Another Nigerian power lifter, Esther Oyema, also set a new world record at the Games in Women’s 55kg category, where she lifted 133kg to win gold. Apart from the superlative performances by Adesokan and Oyema, other physically challenged athletes, particularly the powerlifters, helped Team Nigeria with gold medals, even when several able-bodied athletes failed in their responsibilities.

Though athletics provided the bulk of medals for Team Nigeria in Congo, AFN President, Solomon Ogba, is not happy with some of the track and field stars for their inability to win gold medals in areas he considers ‘stronghold’ for Nigeria at the Games.

Team Nigeria lost ‘vital’ gold medals in the women long jump and hurdle events, just as the country also lost gold in both male and female 100m events.

Ogba said: “Before we came to Congo, we knew the areas we expected to win medals. For instance, we lost two gold medals in the area we thought we could win gold, but got silver medal.

“Coming here, we were sure by ranking and records that we would win gold medals in the high jump and 110m hurdle.  In the women high jump, for instance, Doreen Amata, is a 1.94m jumper, but here, she couldn’t jump 1.90m, so what do we do?”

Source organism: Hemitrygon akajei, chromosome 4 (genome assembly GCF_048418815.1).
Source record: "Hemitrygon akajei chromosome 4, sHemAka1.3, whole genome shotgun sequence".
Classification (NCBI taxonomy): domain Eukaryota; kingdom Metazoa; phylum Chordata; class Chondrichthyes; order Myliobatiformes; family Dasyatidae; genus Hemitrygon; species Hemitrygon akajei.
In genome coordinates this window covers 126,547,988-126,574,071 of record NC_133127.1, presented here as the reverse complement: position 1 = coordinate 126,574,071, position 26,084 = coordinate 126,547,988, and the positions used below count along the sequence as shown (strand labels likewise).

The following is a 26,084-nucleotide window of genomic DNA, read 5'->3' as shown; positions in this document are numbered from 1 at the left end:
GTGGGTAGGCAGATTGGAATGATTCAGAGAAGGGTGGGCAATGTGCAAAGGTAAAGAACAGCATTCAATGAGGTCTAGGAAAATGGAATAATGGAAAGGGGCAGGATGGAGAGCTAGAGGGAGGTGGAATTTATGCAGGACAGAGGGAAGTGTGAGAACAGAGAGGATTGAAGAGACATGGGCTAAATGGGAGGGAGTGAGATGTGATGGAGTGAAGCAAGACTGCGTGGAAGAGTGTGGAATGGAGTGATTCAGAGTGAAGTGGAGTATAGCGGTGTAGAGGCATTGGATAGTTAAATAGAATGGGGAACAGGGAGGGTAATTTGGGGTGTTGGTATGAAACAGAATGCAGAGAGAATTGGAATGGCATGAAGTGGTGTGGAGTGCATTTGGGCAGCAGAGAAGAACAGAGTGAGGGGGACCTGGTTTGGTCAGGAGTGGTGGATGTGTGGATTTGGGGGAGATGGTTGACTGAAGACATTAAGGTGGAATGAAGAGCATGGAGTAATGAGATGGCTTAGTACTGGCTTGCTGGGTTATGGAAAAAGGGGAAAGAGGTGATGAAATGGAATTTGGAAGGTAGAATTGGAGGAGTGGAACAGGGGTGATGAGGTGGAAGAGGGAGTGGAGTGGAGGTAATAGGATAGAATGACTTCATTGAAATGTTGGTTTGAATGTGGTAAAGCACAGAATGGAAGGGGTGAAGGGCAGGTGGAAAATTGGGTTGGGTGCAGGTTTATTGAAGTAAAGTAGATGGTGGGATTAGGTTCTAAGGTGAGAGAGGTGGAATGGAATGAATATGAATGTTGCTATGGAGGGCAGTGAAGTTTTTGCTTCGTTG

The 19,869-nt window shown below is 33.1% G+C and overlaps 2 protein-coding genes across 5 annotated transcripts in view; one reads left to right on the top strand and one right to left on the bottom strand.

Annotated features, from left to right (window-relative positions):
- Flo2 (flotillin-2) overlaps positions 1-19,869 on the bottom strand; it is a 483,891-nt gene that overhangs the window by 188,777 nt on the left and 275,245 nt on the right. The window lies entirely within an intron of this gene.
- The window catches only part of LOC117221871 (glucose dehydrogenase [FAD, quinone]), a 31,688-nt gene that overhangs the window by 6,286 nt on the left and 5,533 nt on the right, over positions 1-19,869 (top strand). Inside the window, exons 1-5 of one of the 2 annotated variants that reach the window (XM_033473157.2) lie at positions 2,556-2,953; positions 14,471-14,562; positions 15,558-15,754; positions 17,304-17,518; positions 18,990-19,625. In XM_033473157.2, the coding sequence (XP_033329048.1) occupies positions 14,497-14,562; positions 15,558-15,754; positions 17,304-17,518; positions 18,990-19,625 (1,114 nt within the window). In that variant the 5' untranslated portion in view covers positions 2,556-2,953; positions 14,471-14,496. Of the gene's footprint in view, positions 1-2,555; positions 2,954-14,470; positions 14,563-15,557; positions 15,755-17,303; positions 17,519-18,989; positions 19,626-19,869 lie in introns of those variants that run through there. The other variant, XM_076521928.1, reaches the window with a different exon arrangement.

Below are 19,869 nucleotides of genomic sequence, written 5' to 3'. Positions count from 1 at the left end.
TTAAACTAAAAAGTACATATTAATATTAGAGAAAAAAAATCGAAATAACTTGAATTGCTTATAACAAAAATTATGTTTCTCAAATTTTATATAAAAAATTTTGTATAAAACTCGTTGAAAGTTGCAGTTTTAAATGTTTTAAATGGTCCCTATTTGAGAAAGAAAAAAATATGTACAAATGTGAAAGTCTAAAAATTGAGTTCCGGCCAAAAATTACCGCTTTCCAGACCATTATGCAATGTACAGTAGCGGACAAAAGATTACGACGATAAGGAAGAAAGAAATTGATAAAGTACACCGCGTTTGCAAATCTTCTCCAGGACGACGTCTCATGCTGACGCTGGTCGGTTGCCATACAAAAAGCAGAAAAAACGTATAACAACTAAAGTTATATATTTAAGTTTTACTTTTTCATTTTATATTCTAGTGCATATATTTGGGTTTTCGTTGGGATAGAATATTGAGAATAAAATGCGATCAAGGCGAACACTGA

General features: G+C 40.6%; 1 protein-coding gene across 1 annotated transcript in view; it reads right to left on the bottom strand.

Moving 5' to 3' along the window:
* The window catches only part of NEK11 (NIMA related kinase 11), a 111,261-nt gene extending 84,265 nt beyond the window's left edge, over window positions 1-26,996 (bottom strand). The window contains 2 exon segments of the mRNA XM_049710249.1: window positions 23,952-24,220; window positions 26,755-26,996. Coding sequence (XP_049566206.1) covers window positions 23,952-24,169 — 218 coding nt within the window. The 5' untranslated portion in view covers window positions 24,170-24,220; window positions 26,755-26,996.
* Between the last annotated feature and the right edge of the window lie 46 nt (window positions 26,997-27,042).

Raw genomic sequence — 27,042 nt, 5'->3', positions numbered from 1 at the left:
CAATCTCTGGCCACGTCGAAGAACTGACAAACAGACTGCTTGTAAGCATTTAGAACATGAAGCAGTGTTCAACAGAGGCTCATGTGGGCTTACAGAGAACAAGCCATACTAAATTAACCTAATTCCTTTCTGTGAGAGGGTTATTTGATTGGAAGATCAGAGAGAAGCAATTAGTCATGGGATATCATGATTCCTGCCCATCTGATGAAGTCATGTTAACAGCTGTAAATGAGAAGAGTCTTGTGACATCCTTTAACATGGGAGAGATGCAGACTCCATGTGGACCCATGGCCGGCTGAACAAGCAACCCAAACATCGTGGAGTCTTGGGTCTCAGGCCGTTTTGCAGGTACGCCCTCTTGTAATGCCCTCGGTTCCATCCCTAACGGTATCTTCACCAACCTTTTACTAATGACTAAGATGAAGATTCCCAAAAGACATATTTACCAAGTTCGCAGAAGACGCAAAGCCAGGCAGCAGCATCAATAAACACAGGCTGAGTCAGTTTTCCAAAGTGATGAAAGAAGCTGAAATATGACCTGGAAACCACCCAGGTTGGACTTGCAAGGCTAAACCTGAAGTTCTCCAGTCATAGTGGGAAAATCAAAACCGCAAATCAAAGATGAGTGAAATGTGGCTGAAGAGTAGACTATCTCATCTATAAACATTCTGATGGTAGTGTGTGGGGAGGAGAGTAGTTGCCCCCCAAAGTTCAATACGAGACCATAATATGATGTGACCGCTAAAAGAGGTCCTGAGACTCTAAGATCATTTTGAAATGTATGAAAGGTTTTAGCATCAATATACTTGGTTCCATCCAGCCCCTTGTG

Fellow West Africans, Cote d’Ivoire, took over the sprints, capturing double gold in the 100m, courtesy of Marie Josee Ta Lou in the women’s event, and Ben Youssef Meïté in the men’s race. Meïté won his first African Games title with a National Record (NR) of 10.04s, beating Nigeria’s Oghe-Oghene Egwero to silver.

Blessing Okagbare-Ighoteguonor, who was earlier listed by AFN for both 100m and 200m events, only competed in the 4x100m relay, an event Nigeria could still have won even without her appearance.

The likes of triple jumper, Tosin Oke, was able to justify his inclusion by grabbing a gold medal. But it was a sad story for the female football team, Super Falcons, who suffered defeat twice in the hands of Les Blues of Cote d’Ivoire. After losing in the semifinal 1-2, the Yakubu Danjuma-led Falcons again fell 1-2 to the Ivoirians in the third place match to return home empty handed. Their male counterparts, U-23 Eagles, grabbed a ‘golden bronze.

Before we came to Congo, we knew the areas we expected to win medals. For instance, we lost two gold medals in the area we thought
we could win gold, but got silver medal. Coming here, we were sure by ranking and records that we would win gold medals in the high jump and 110m hurdle.  In the women high jump, for instance, Doreen Amata, is a 1.94m jumper, but here, she couldn’t jump 1.90m, so what do we do?
Meanwhile, three females cyclists from Team Rivers are among those that won gold for Nigeria in Congo.

Nigeria’s Gripa Tombrapa, Okafor Odiase and Rosemary Marcus finished the 25km race in a time of 37.11 seconds to win the gold medal during the cycling women’s time trial event in Masamba.

Speaking on the victory, a supporter of Team Rivers, Giandomenico Massari said: “This is very wonderful feat and I am very happy that after a long time with perseverance, commitment and sacrifice, our girls have brought glory to Nigeria and Rivers.”